The story in a second: So thin you can see through it. If you were to summarise Bulgari’s approach to design and modern-day watchmaking, the Octo would be the result. In less than a decade, the Italian manufacturer has turned a single striking case design into an entire collection, evolving with each new model, and breaking records left, right and centre. One of this year’s newest additions is the Octo Finissimo Skeleton Titanium Blue, and although it’s not exactly a record-breaker, it does not disappoint. The case What more can I say about the case of the Octo Finissimo that we haven’t already said? It’s thin (boy, is it thin!), but slenderness is not the only thing; it’s about the entire package. This Skeleton’s lines are sharp, gliding across its barely there profile like skates on ice. Only that ice is sandblasted titanium, and there’s no mixing of finishes to dazzle and distract; instead it’s all left to the case’s multiple facets and angles to impress – and impress they do. Here, the 40mm Octo case is also slightly thicker than the record-breaking Octo Finissimo Automatic – 5.37mm compared to 5.15mm … to put that in perspective, however, that’s less… Read More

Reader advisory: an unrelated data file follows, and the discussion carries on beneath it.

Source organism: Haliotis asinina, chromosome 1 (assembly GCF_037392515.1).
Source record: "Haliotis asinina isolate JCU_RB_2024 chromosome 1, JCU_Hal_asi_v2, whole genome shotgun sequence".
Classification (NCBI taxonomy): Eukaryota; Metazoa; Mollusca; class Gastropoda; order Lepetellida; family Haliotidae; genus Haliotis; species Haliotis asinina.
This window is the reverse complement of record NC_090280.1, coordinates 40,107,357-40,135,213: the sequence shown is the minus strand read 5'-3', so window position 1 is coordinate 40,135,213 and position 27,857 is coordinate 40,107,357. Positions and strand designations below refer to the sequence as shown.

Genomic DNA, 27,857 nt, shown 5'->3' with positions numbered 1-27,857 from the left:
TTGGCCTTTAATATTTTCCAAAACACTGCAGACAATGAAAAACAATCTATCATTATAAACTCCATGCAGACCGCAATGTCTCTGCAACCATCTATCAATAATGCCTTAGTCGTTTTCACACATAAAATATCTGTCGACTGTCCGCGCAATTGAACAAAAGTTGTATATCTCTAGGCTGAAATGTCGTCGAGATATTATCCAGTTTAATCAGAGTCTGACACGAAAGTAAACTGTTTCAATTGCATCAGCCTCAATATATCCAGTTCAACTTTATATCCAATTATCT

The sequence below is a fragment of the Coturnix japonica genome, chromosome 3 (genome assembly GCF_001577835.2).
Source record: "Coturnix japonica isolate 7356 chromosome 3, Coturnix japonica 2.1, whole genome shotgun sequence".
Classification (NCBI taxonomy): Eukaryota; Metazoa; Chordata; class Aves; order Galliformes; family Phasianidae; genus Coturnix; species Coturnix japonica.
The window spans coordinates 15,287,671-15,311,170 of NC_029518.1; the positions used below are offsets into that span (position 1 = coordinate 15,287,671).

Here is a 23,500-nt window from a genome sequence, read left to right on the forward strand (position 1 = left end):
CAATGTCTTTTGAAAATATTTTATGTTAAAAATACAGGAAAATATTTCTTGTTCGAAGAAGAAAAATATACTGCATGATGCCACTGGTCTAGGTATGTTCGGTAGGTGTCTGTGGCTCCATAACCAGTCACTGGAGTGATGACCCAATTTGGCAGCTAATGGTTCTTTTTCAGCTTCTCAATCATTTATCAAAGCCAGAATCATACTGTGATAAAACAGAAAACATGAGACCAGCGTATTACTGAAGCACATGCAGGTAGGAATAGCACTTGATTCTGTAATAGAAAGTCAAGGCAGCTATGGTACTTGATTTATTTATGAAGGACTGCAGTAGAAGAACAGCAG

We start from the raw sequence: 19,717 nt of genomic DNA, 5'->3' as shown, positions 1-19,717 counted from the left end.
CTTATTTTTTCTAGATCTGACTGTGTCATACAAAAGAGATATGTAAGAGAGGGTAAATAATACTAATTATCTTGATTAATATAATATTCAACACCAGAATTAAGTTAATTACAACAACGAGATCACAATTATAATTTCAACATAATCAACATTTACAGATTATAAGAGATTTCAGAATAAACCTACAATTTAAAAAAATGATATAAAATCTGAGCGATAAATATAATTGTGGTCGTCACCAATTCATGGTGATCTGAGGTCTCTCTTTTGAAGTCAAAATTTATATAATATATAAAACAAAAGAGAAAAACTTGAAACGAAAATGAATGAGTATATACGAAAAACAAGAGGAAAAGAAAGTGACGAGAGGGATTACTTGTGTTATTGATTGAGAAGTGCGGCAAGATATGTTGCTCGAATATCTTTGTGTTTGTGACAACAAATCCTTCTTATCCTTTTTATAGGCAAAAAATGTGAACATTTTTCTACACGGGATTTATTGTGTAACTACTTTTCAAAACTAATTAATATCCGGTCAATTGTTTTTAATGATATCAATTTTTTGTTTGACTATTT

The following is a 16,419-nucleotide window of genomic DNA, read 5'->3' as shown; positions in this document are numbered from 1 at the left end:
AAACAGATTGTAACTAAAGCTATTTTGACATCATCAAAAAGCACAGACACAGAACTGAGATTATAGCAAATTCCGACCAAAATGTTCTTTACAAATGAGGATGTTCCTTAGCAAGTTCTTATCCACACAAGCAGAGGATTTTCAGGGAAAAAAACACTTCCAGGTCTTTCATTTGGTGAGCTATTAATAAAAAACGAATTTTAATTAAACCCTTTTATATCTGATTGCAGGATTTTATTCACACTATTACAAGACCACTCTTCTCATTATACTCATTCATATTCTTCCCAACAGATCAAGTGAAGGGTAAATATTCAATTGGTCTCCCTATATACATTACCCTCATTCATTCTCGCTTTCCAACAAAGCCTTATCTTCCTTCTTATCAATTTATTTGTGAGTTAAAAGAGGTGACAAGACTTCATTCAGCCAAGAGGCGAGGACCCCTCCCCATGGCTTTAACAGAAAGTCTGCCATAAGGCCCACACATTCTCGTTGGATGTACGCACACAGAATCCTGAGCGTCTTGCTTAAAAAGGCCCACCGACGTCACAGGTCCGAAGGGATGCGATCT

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HANDS-ON: A butterfly flaps its wings … Bulgari Daniel Roth Papillon Heure Sautante